Conjunction plays a vital role in connecting one word to another word or one clause to another clause. Conjunction mainly combines two similar parts of speech. This is how a noun is joined to another noun or a pronoun; a verb to another verb; an adjective to another adjective; an adverb to another adverb etc.
We’ll learn the Types of Conjunctions in this lesson, including their definitions and examples.
Let us know the definition of conjunction. A conjunction is a “part of speech” that joins one word to another word, one word to a clause, or one sentence to another sentence. Examples are in the below sentences:
- Rony and Jony are going on a trip.
- He is happy but misses his parents.
- They are so nervous that they cannot interpret the story.
- Lukas and I play ludo together.
- Neither he nor you accept the request.
Types of Conjunctions
Conjunctions are of three types. They are:
- Coordinating Conjunctions
- Subordinating Conjunctions
- Correlative Conjunctions
1. Coordinating Conjunctions
Coordinating Conjunctions are used to join words, phrases, or independent clauses in a sentence of similar grammar structure. Now you may have a question on “what are the coordinating conjunctions,” right?
Well, in English grammar, there are seven most common Coordinating Conjunctions. They are; and, but, or, for, yet, nor, and so. Let us see some examples of coordinating conjunctions:
- Jim and Mim play basketball.
- He failed the examination but never gave up.
- Practice more, or you’ll be eliminated from the competition.
- He left the office, yet he had many tasks to be done.
- He is so poor that he doesn’t bear his livelihood.
- Either you or I will climb the tree.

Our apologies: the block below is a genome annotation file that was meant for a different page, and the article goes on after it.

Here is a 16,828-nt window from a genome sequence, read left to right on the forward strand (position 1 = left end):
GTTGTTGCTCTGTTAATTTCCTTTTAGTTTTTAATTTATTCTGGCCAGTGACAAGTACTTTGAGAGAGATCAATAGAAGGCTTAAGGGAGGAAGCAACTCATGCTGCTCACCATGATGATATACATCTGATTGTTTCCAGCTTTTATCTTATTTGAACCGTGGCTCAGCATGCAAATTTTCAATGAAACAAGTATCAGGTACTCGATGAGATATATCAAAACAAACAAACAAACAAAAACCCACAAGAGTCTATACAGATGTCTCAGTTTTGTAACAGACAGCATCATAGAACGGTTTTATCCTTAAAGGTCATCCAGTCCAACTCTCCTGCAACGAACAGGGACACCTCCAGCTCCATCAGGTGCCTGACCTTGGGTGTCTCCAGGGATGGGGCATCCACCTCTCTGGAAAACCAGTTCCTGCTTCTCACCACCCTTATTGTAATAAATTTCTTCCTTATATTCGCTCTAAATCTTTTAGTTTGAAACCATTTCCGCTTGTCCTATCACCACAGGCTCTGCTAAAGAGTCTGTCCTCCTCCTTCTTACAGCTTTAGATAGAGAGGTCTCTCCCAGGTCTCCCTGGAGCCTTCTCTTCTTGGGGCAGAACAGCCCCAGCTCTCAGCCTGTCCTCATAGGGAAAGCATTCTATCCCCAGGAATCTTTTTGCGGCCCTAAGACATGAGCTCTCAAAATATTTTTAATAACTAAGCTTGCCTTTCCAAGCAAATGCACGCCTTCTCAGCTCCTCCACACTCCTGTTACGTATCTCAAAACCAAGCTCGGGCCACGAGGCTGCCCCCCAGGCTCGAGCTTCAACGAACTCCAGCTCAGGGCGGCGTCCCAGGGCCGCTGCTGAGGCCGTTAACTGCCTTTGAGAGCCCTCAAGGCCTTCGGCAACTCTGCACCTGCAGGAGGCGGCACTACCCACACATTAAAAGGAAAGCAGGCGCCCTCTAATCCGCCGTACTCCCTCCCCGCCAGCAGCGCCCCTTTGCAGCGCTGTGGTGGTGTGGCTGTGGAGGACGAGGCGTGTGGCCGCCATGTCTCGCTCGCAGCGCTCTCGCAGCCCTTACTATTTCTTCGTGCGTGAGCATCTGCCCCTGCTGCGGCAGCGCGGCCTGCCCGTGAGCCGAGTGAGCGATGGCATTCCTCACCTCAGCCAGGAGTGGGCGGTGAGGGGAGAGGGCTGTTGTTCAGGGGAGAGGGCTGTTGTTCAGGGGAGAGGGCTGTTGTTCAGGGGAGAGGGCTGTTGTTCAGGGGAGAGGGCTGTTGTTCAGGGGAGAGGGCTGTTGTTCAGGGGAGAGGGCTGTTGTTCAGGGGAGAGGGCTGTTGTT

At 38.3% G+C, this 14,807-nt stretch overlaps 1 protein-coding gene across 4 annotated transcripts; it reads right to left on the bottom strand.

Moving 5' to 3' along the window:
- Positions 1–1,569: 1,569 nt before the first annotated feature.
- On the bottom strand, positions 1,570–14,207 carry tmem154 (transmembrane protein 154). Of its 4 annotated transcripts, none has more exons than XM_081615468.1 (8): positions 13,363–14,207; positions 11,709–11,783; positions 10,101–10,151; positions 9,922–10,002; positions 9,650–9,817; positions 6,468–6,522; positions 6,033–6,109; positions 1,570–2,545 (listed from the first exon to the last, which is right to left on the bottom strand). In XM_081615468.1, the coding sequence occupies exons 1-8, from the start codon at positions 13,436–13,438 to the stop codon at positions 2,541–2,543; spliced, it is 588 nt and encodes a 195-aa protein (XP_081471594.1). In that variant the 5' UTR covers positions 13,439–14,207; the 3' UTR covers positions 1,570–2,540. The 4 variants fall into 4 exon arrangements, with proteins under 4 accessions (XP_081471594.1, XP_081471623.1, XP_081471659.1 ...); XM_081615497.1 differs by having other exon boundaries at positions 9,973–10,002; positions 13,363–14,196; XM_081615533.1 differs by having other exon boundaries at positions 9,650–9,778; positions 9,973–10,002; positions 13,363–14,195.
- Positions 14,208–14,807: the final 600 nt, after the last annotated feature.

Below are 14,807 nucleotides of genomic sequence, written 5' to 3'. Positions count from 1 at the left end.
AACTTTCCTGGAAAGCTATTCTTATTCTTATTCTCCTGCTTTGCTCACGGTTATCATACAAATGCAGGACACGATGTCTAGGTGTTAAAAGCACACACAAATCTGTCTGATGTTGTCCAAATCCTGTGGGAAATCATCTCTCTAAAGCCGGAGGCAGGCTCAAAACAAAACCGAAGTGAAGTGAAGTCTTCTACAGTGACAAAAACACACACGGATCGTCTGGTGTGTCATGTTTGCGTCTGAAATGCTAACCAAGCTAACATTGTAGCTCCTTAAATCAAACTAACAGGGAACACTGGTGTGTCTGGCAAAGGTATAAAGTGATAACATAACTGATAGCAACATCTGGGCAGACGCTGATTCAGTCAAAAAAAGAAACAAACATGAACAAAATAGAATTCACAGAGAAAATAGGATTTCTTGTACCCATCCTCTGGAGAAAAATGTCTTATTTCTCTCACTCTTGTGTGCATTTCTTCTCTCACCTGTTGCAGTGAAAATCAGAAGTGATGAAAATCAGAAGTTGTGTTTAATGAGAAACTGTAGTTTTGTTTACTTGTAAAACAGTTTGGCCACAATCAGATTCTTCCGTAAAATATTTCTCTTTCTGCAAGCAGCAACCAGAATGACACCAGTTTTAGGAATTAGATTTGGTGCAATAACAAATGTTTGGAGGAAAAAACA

- Neither he nor his brother agrees with the matter.
- I’m happy to see you but missing our old days.
- Sweety is good at English, and she will make a good result.
- Follow your teacher’s instructions, or you’ll miss a lot of things.
2. Subordinating Conjunctions
Subordinating Conjunctions are types of conjunctions that join independent clauses and dependent clauses. There are many Subordinating Conjunctions in the English language.
The common Subordinating Conjunctions are; Though, although, since, as, when, where, till, until, after, before, if, unless, as if, as though, because, etc. Let us see some examples of Subordinating Conjunctions:
- Though he was sick, he finished his homework.
- Since I am happy, I miss my family.
- When you came here, she went to her campus.
- You know where your brother spends his leisure time.
- If you agree with me, I will start the business with you.
- Take a break till you recover from the disease.
- Don’t bother him until he finishes his work.
- He behaves as if he knows everything.
- I am here because you invited me.
- He came after I had finished my breakfast.
3. Correlative Conjunctions
Sometimes we may see pair of conjunctions work together in a sentence. These types of conjunctions are called Correlative Conjunctions. There are many Correlative Conjunctions in the English language. The most common Correlative Conjunctions are; either-or, neither-nor, not only-but also, so-that, both-and, no sooner-than, hardly-when, such-that, etc. Let us see some examples of Correlative Conjunctions:
- Either you or I fix the issue with the computer.
- Neither he nor she attends the program.
- Not only you but also we face the same challenge.
- He works so hard that he can feed his family.
- No sooner had I gone my college than my friends left.
- He is both happy and sad.
- Hardly had I made the food when my sister stayed in New York.
- Not only does he write articles, but also he continues them regularly.
- She is such a beautiful girl that everyone praises her for that.
- Either Kareem or Rakeen follows your guidelines.
Azizul Hakim is the founder & CEO of englishfinders.com. He is a passionate writer, English instructor, and content creator. He has completed his graduation and post-graduation in English language and literature.